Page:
A Guide to the Reform Branch of Judaism

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A Guide to the Reform Branch of Judaism

American Reform Judaism, the largest Jewish movement in North America, has roots in America dating back to the early nineteenth century. Though its early classical period was in Germany and Central Europe, Reform, also called "Progressive," Judaism has undergone its greatest period of growth and development in the United States.

Progressive Judaism is rooted in the Bible, especially in the teachings of the Hebrew Prophets. It is founded on authentic manifestations of Jewish creativity, ancient and modern, particularly those that stress inwardness and desire to learn what God expects from Jews; justice and equality, democracy and peace, personal fulfillment and collective obligations.

The practices of Progressive Judaism are anchored in Jewish thought and tradition. They seek to extend the range of observance by granting full equality to all Jews, irrespective of gender and sexual orientation, while challenging laws that are contrary to Judaism's fundamental principles.

One of the guiding principles of Reform Judaism is the autonomy of the individual. A Reform Jew has the right to decide whether to subscribe to a particular belief or practice.

The Movement accepts that all Jews — whether Reform, Conservative, Reconstructionist or Orthodox — are essential parts of the worldwide community of Jewry. Reform Judaism maintains that all Jews have an obligation to study the traditions and to observe those mitzvot (commandments) that have meaning today and that can ennoble Jewish families and communities.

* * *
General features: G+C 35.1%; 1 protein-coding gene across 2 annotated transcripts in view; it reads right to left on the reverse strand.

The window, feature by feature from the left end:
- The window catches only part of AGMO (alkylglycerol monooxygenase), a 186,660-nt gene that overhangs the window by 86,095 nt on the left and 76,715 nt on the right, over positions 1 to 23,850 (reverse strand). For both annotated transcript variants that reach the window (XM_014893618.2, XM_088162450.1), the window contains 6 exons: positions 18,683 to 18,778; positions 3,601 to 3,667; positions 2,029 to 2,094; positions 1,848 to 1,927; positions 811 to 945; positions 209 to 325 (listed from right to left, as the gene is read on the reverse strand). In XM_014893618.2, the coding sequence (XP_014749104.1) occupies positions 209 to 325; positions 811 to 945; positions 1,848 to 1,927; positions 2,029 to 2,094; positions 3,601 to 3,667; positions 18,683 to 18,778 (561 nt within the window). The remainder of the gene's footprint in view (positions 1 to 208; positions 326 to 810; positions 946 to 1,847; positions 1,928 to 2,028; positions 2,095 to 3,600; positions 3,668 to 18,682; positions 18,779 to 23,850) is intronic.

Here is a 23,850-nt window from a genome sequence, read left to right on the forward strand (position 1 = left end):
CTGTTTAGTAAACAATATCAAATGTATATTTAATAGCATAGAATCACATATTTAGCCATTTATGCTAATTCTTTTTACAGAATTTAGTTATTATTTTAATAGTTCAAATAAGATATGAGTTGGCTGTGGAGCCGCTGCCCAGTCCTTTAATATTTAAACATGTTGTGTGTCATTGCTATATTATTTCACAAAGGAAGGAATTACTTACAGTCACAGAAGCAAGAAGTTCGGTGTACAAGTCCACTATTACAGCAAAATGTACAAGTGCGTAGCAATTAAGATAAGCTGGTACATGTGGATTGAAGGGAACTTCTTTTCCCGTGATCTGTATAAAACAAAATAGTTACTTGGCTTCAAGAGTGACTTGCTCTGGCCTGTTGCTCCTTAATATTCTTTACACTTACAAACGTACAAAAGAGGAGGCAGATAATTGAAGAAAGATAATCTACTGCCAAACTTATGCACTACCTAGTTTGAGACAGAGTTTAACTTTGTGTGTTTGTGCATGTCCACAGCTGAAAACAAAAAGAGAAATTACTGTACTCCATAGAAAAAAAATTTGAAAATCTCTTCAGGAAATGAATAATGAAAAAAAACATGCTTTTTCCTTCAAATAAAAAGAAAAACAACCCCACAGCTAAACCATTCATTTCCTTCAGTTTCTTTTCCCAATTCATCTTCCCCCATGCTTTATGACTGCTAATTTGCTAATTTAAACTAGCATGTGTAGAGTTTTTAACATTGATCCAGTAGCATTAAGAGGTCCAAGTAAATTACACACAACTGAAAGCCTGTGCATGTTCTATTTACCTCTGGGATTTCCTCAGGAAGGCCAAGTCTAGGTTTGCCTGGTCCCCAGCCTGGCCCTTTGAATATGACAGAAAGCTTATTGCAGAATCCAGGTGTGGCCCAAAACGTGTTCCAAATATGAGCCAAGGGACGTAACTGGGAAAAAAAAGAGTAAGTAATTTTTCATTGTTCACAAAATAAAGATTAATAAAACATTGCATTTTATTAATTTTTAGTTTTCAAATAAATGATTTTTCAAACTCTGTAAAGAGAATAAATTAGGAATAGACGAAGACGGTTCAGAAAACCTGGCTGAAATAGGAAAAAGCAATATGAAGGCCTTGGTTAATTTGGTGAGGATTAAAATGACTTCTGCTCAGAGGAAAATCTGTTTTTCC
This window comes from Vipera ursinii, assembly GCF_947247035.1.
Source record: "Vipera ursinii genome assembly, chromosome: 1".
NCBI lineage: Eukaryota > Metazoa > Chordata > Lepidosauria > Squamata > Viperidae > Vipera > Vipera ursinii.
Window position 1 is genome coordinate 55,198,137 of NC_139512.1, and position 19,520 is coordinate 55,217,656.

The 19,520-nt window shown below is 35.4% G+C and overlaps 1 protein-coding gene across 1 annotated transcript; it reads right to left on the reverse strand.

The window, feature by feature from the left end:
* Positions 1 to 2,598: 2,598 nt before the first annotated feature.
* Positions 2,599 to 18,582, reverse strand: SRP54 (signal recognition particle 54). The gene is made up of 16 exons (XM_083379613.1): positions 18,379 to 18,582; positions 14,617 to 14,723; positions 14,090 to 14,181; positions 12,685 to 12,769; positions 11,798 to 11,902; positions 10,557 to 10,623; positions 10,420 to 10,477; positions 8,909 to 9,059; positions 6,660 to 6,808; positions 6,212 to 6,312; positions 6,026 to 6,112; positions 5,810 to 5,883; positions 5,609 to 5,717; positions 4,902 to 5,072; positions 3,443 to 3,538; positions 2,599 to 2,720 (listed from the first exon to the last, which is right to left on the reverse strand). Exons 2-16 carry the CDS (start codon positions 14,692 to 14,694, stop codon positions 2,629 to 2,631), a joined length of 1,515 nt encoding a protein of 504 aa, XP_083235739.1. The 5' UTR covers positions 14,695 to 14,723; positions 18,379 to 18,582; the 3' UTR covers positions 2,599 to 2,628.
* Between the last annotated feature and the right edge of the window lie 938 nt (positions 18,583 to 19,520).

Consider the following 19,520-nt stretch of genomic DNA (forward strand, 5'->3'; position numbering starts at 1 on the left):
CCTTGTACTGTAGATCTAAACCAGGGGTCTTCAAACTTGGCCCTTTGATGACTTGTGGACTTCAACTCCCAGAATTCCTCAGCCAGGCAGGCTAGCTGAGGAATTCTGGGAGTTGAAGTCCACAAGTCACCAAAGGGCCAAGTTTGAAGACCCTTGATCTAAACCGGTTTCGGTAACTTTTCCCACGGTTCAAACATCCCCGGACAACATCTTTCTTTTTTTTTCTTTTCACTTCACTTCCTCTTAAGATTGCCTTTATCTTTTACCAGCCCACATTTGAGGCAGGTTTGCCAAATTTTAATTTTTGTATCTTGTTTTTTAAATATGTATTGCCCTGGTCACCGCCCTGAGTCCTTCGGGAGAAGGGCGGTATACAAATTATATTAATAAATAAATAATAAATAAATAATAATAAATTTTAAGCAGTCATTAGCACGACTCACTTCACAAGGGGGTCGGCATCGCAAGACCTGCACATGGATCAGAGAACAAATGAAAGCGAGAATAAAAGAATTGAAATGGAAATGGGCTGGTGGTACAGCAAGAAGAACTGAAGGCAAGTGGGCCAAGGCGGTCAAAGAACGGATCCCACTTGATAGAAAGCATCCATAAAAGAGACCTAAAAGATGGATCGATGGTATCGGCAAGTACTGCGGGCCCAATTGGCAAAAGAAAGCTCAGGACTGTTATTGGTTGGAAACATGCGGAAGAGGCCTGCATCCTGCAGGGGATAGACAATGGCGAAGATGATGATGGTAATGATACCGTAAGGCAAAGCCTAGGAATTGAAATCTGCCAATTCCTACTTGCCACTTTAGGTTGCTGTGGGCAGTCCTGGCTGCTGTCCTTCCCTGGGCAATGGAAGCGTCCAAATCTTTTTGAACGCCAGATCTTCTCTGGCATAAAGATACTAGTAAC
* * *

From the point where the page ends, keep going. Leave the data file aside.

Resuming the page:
Reform Judaism in Practice

Reform Judaism differs from more ritually observant forms of Judaism in that it recognizes that the sacred heritage has evolved and adapted over the centuries and that it must continue to do so.

According to Rabbi Eric. H. Yoffie of The Union for Reform Judaism:

  • Reform Jews are committed to a Judaism that changes and adapts to the needs of the day
  • Reform Jews are committed to the absolute equality of women in all areas of Jewish life
  • Reform Jews are committed to social justice
  • Reform Jews are committed to the principle of inclusion, not exclusion
  • Reform Jews are committed to a true partnership between the rabbinate and the laity

The earliest Reform rabbis to settle in Israel arrived in the 1930s. In 1973, the World Union for Progressive Judaism moved its headquarters to Jerusalem, establishing Progressive Judaism's international presence in Zion and reflecting its commitment to help build a strong indigenous movement. Today the are about 30 Progressive congregations around Israel.

In its practice, Progressive Judaism in Israel is in some ways more traditional than in the Diaspora. Hebrew is used exclusively in worship services. Classical Jewish texts and Rabbinic literature play a more prominent role in Reform education and synagogue life. A Progressive Beit Din (religious court) regulates procedures of conversion and offers guidance in other ritual matters. This traditional stance embodies one of the original, classic principles of the movement: that Progressive Judaism draws upon powerful influences in the larger social context in which it lives and grows.

Like Reform Jews worldwide, the members of the Israel movement value the principle of Tikkun Olam the idea of repairing the world through the pursuit of social justice. In Israel, this commitment extends to protecting the physical and spiritual well-being of the Jewish State. Progressive Judaism is dedicated to ensuring that the State of Israel reflects Judaism's highest prophetic character which calls for freedom, equality and peace among all the inhabitants of the land.

By Lisa Katz